04 August 2011

What’s new at NSF BIO

Earlier this week, I was at a National Science Foundation workshop at The University of Texas Brownsville. Although I’ve been in the region for a while now, this was the first time I’d visited the campus there. There are many handsome buildings, with very strongly Mexican / colonial Spanish architecture.

A large amount of the workshop was spent describing the review process, which surprised me a bit. I’d have thought the NSF staffers would be more concerned about preparation.

Two things emerged as important to the participants, it seemed to me.

The review panels change. Thus, there were a lot of discussions about when a proposal is rejected, should you specifically address the criticisms raised by the reviewers in a revised proposal? There seems to be no definite answer to that; very much a case by case decision.

The program director decides who gets the money. This means that the program directors can, and do, override the reviewers recommendations to some degree. I will have more to say about this in a separate post.

Steve Howell started off with some very basic information about the NSF and the biological directorate. He characterized the budget situation for next year as facing “tough times ahead.”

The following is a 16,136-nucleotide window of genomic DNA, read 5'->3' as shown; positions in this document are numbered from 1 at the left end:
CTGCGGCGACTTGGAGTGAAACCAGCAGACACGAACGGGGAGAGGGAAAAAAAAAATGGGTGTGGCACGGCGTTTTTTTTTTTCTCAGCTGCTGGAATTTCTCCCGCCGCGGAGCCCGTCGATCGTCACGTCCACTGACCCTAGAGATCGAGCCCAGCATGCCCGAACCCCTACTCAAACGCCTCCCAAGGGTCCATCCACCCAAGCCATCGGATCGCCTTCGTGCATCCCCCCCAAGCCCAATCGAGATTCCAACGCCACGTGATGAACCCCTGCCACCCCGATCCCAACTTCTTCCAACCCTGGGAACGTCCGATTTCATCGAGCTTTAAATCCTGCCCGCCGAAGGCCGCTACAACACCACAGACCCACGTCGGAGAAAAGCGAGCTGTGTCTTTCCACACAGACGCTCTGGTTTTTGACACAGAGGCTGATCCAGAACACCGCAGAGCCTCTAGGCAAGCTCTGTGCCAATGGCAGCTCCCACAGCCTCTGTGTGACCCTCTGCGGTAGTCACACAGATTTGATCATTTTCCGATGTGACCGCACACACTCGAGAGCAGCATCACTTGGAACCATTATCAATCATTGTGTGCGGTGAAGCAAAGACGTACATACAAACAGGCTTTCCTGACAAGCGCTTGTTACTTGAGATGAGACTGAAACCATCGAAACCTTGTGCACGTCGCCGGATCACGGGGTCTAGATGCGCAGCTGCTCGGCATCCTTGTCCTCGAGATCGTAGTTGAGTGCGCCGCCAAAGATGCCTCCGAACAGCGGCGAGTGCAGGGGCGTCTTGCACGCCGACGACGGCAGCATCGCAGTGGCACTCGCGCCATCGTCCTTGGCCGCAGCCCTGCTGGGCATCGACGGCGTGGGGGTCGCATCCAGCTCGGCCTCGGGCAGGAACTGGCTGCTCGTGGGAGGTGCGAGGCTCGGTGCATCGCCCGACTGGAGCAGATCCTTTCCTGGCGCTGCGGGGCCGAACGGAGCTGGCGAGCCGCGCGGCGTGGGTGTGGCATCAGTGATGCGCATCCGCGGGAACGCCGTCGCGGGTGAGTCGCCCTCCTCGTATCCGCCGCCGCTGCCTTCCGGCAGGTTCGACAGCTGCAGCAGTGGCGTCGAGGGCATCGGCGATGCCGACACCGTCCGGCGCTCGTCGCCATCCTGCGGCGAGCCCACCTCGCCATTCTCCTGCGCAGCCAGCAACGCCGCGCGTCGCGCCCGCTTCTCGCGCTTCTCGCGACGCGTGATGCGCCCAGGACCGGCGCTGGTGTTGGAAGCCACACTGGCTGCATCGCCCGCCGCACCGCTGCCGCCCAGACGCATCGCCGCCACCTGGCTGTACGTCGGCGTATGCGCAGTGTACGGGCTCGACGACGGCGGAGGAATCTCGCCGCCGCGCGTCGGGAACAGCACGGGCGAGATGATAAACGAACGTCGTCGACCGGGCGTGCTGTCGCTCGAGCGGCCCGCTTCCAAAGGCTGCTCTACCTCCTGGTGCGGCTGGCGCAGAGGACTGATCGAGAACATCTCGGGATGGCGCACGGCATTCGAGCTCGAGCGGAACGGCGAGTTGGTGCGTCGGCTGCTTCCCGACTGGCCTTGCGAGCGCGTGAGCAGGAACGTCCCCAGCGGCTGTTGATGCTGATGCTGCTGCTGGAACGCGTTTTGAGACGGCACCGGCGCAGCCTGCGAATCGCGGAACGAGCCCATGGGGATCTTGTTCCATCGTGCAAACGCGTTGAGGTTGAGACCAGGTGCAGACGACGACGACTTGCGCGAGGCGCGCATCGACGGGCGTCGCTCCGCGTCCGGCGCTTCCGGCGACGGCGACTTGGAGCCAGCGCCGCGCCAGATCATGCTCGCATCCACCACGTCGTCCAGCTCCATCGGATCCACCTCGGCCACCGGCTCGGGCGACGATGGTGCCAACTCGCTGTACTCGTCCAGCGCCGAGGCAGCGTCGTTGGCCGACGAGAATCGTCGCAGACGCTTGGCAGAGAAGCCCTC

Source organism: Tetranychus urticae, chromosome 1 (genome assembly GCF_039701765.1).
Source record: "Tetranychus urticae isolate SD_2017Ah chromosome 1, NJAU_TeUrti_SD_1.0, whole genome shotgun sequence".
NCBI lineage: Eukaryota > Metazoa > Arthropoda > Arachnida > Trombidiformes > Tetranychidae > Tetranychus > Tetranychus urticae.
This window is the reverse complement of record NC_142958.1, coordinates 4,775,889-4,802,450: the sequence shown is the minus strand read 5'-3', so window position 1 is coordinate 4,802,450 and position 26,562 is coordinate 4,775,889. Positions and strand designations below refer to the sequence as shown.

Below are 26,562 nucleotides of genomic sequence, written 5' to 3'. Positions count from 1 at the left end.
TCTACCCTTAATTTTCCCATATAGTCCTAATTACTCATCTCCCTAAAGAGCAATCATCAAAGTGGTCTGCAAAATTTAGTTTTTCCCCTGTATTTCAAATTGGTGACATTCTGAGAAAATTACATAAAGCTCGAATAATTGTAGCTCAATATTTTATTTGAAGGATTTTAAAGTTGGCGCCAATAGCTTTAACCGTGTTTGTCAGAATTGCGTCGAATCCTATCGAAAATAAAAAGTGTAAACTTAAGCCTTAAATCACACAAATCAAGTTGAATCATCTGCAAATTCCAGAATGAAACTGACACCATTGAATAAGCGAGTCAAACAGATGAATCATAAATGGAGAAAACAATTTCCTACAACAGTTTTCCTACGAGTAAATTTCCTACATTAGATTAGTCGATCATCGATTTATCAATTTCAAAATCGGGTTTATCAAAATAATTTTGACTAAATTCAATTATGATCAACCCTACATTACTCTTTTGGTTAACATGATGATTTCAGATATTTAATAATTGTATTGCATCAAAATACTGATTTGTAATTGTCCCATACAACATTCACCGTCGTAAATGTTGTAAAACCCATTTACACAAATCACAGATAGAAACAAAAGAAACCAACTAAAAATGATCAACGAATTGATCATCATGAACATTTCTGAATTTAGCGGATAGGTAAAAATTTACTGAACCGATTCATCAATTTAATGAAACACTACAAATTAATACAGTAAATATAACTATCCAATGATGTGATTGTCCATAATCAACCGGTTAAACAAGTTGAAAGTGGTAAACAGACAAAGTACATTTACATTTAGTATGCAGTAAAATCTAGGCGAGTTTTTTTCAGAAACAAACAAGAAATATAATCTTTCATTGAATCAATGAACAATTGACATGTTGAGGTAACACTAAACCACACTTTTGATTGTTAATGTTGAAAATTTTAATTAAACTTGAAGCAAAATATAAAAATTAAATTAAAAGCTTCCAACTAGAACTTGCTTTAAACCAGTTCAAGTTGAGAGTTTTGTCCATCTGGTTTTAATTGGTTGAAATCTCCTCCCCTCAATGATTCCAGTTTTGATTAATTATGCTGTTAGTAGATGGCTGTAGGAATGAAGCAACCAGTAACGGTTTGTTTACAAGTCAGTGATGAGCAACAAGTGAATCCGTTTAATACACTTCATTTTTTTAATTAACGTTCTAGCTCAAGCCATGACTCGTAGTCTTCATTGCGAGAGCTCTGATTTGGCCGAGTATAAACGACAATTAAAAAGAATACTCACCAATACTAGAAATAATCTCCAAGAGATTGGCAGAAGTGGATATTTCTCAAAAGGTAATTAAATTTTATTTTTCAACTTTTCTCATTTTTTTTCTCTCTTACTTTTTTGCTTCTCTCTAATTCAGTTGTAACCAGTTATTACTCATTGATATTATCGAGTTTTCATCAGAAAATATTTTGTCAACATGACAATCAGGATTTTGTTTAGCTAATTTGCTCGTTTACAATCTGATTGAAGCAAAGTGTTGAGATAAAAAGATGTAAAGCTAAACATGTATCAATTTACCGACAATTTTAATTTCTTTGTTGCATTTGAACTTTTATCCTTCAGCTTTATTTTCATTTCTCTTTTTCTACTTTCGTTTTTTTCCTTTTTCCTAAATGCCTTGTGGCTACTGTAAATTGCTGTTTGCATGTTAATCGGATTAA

Howell said that some of the major initiatives in NSF right now are sustainability and clean energy; the interface between biology, math, and physics; and cyberinfrastructure (Howell characterized this as the “data deluge”).

Another major new initiative is the national ecological observatory network (NEON), which just started a couple of days ago. It’s a nationwide remote monitoring system. Howell described it as the biggest investment that the biological division at NSF has made in a long time: $440 million over 10 years.

Howell talked a bit about a program in collaboration with the Gates Foundation called BREAD that supports agricultural research in developing countries (Gates Foundation picks up part of that, because NSF can’t fund outside of the United States). Expect more partnerships with industry and private foundations.

Howell talked about the perception that NSF is too risk averse, and there are a couple of new programs for new evaluations. The “big pitch” is a 2 page pitch that can goes to a separate panel – the idea that there is a panel that won’t get bogged down in the details. Molecular and Cellular Evolution are trying this.

Another one is called the “ideas lab”, where the key is “real time mentoring.” A group of applicants are selected to work on a project, with a panel that does real time mentoring for the proposal. The hope is that groups of people can push into some new frontiers.

The molecular and cell guys (the MCB division only) are moving to an 8 month review cycle instead of the six month turnaround typical of NSF. The reason given in the initial presentation was that NSF wanted to give people a longer time to work on revising proposals, although elsewhere during the workshop  I got the impression that this is also part of a move to try to relieve panelists and reviewers of some of the burden.

Howell also discussed what are known as “Dear colleague” letters. “Dear colleague” letters are important because they give an idea of what NSF wants to fund. These are popular for those working at NSF because it’s easier to clear publication of a letter than an actual grant solicitation.

Looking around at the coffee break, it seems that there are about 2-3 men for every woman. About a third are not white, I would say.

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